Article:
Anti-inflammatory potential of Agaricus in carrageenan-induced model of local inflammation in rats
Keywords:Agaricus, Anti-inflammatory, Natural, Herbal, Ethnopharmacology
Background: The concept of effects of Agaricus on inflammatory responses is still controversial. This study, therefore, was designed to assess the potential of the anti-inflammatory effect of Agaricus 100% extract on acute inflammation using the model of carrageenan-induced paw edema in rats.
Methods: Four groups among five (six rats each) have been injected with carrageenan (0.1 mL of 3% solution), intra-plantar in the right hind paw; the first group was injected with saline instead in the same manner and kept as control. An hour earlier, rats received different treatments, either saline (inflamed control), or diclofenac (inflamed, standard-treated), or Agaricus extract (5 mL/kg as small dose or 10 mL/kg as a large dose). The volume of the developed paw edema has been measured at an hour interval fashion (1~6 hrs) and at 24 hrs.
Results: Agaricus extract showed inhibitory effects on the carrageenan-induced edema in time- and dose-dependent manner, at the late phase (2~ hrs) of the inflammatory response (small dose) and at both early (~2 hrs) and late phases (large dose). The effects were comparable to those of diclofenac being 11.74, 08.46, 08.99, 09.72 and 09.89% at 2-6 hrs (small dose); 14.04, 23.91, 21.92, 17.99, 15.63 and 16.96% at 1-6 hrs (large dose); 16.85, 31.30, 35.38, 35.97, 34.72 and 34.63% (diclofenac). The anti-inflammatory effect of Agaricus could be attributed to its phytochemical content which may inhibit the inducible inflammatory mediators (as prostaglandins and nitric oxide) in the late phase (small dose) and/or inhibiting both early (histamine and oxygen free radicals) and late mediators (large dose).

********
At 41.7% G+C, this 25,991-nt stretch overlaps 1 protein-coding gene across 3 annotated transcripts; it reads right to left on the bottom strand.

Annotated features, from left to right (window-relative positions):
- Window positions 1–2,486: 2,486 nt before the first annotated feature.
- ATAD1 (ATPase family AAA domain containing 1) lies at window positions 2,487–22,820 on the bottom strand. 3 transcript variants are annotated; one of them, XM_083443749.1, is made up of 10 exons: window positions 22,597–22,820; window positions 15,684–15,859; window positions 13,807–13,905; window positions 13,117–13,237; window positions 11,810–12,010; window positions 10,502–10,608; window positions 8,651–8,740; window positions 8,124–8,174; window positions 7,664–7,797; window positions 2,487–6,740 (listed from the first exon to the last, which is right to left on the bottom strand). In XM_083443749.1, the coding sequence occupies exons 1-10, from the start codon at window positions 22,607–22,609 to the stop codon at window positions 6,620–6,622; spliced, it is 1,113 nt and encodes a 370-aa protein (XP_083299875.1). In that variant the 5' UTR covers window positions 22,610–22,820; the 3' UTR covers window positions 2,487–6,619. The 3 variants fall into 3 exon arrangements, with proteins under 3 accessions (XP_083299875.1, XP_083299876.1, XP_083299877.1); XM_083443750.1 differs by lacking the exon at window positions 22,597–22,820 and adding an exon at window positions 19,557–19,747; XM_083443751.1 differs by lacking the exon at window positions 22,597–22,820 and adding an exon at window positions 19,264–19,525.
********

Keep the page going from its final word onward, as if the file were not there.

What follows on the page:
Conclusions: These data may indicate that Agaricus extract has the potential of anti-inflammatory activity that could be applied in acute inflammatory disorders.
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